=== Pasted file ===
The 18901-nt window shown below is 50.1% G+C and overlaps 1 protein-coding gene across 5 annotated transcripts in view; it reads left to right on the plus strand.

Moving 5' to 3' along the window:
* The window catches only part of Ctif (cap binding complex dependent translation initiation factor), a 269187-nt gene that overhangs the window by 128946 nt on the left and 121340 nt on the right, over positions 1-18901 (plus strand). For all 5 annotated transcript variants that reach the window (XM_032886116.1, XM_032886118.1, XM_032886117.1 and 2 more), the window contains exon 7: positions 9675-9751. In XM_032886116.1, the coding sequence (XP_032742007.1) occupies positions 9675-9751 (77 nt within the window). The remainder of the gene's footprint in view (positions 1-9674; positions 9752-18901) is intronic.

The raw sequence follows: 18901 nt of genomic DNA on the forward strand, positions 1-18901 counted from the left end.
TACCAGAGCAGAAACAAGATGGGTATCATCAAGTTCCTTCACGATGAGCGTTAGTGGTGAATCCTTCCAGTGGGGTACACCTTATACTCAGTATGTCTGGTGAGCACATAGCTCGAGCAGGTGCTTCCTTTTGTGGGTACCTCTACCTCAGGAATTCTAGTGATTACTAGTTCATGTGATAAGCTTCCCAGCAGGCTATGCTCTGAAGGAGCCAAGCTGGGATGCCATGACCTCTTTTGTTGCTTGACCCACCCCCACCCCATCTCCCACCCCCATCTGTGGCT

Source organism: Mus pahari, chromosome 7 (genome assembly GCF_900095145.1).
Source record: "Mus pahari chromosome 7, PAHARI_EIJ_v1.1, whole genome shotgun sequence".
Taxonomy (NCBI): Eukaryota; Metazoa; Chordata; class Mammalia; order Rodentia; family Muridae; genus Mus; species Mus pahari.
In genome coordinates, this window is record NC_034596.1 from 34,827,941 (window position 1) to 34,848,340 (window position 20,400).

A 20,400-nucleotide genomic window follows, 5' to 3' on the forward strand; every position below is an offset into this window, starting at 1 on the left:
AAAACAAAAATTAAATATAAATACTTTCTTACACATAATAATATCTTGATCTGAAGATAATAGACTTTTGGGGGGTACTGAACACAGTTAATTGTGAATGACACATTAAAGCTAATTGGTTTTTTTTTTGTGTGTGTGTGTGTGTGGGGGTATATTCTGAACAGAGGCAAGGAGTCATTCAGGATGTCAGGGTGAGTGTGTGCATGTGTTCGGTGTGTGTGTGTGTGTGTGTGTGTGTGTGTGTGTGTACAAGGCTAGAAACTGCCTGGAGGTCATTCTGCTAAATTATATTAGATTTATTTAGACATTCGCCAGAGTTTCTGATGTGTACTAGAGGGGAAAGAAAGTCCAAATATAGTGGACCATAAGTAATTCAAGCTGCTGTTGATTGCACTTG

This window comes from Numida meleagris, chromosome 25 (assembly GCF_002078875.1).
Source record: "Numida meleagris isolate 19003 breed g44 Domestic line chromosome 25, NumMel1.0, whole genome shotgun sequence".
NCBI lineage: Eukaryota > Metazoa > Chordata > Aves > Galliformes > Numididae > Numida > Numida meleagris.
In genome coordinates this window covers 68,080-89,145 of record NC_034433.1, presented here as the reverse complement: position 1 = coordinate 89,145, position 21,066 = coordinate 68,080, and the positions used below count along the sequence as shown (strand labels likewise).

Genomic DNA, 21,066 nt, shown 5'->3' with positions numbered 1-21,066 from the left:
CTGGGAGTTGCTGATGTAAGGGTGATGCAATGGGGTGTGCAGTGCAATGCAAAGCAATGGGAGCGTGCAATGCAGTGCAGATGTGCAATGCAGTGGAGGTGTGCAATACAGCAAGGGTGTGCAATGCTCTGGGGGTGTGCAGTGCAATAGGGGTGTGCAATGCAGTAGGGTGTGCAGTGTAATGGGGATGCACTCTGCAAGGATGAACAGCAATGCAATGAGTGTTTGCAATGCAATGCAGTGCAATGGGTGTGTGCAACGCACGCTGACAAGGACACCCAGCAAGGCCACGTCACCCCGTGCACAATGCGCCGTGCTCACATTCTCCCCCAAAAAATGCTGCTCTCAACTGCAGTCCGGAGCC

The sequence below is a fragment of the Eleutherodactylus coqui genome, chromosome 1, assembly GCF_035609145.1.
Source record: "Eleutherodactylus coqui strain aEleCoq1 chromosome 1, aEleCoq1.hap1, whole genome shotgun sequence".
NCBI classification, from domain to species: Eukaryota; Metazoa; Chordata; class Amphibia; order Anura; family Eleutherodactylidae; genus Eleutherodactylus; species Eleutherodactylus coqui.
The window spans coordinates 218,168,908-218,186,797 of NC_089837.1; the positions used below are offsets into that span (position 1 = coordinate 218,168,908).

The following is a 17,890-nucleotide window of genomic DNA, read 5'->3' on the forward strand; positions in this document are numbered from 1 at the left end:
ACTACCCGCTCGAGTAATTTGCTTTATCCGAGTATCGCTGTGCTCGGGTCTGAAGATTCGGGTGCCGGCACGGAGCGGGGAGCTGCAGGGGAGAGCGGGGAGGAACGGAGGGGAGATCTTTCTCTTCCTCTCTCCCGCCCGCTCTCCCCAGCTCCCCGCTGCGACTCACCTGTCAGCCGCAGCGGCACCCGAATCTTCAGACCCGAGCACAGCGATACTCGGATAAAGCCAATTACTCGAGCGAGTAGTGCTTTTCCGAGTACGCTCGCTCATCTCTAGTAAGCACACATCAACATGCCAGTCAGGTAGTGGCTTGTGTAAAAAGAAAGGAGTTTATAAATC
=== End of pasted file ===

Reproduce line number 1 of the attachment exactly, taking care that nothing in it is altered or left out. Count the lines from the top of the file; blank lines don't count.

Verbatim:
The 18901-nt window shown below is 50.1% G+C and overlaps 1 protein-coding gene across 5 annotated transcripts in view; it reads left to right on the plus strand.